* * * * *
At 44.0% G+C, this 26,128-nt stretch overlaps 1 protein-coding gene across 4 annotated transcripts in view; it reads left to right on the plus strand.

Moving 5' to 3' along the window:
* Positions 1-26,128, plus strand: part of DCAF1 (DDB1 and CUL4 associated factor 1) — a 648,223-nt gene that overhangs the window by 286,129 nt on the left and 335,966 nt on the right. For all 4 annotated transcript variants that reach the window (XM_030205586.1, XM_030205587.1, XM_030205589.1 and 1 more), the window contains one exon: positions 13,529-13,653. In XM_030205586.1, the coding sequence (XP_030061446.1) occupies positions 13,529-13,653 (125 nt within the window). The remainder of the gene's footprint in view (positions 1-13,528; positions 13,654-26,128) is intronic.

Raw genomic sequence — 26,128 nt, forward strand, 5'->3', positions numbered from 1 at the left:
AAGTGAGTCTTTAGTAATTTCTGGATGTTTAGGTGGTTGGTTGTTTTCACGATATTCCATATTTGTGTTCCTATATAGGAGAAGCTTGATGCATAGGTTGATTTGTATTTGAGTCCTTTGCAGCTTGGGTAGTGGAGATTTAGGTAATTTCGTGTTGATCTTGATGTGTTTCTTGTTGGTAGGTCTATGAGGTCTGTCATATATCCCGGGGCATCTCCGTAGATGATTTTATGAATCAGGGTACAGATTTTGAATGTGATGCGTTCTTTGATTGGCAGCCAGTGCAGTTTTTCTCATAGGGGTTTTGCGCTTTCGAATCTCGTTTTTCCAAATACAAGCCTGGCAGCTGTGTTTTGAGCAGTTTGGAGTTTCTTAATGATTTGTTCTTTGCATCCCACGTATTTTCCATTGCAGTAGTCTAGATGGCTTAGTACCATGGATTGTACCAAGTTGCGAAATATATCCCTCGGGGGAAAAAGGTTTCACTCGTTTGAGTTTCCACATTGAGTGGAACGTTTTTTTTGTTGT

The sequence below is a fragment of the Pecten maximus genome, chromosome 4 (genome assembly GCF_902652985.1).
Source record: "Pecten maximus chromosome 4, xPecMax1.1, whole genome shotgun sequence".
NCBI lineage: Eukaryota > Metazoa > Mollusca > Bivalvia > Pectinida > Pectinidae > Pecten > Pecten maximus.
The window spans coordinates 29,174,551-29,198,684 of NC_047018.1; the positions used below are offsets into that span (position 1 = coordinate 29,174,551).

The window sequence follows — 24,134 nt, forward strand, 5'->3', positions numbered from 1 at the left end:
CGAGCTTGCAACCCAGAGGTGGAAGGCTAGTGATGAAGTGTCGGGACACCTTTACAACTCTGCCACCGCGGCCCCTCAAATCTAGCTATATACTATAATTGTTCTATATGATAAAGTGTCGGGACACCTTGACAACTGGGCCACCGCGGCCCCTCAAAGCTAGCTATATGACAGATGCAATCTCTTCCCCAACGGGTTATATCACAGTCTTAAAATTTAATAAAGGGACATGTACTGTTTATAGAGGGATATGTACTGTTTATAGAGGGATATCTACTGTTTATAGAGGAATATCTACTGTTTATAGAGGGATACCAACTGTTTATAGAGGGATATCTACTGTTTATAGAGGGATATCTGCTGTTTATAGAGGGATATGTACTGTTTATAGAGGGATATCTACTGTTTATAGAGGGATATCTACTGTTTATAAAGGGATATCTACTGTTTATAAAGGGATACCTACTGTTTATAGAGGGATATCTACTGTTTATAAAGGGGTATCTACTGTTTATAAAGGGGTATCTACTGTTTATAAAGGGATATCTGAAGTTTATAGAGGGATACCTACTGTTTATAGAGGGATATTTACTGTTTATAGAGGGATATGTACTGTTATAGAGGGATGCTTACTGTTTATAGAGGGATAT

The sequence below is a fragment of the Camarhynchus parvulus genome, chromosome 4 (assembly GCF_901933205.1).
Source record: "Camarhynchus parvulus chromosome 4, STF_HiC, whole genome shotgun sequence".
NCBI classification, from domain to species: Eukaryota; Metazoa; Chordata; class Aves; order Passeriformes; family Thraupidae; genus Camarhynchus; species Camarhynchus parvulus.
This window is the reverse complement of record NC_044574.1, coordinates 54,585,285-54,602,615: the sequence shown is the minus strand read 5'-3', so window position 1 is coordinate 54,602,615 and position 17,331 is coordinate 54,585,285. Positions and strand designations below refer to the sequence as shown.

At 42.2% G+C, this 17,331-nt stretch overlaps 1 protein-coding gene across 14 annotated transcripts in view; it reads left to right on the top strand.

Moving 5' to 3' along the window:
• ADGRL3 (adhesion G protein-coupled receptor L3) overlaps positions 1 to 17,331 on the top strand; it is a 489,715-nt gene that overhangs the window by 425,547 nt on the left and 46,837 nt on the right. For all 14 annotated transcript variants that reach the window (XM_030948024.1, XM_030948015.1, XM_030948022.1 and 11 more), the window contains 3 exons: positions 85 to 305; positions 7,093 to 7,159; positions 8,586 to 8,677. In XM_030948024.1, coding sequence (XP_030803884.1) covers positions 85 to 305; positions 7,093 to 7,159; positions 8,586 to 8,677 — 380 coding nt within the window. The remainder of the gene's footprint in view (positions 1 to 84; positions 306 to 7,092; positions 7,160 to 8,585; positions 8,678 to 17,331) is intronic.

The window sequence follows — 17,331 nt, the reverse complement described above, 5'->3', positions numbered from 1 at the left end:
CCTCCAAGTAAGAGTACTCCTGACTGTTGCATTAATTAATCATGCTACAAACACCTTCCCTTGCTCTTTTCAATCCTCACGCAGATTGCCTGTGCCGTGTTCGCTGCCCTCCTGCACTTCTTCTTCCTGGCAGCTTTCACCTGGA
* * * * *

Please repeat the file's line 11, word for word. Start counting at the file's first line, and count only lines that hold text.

CGAGCTTGCAACCCAGAGGTGGAAGGCTAGTGATGAAGTGTCGGGACACCTTTACAACTCTGCCACCGCGGCCCCTCAAATCTAGCTATATACTATAATTGTTCTATATGATAAAGTGTCGGGACACCTTGACAACTGGGCCACCGCGGCCCCTCAAAGCTAGCTATATGACAGATGCAATCTCTTCCCCAACGGGTTATATCACAGTCTTAAAATTTAATAAAGGGACATGTACTGTTTATAGAGGGATATGTACTGTTTATAGAGGGATATCTACTGTTTATAGAGGAATATCTACTGTTTATAGAGGGATACCAACTGTTTATAGAGGGATATCTACTGTTTATAGAGGGATATCTGCTGTTTATAGAGGGATATGTACTGTTTATAGAGGGATATCTACTGTTTATAGAGGGATATCTACTGTTTATAAAGGGATATCTACTGTTTATAAAGGGATACCTACTGTTTATAGAGGGATATCTACTGTTTATAAAGGGGTATCTACTGTTTATAAAGGGGTATCTACTGTTTATAAAGGGATATCTGAAGTTTATAGAGGGATACCTACTGTTTATAGAGGGATATTTACTGTTTATAGAGGGATATGTACTGTTATAGAGGGATGCTTACTGTTTATAGAGGGATAT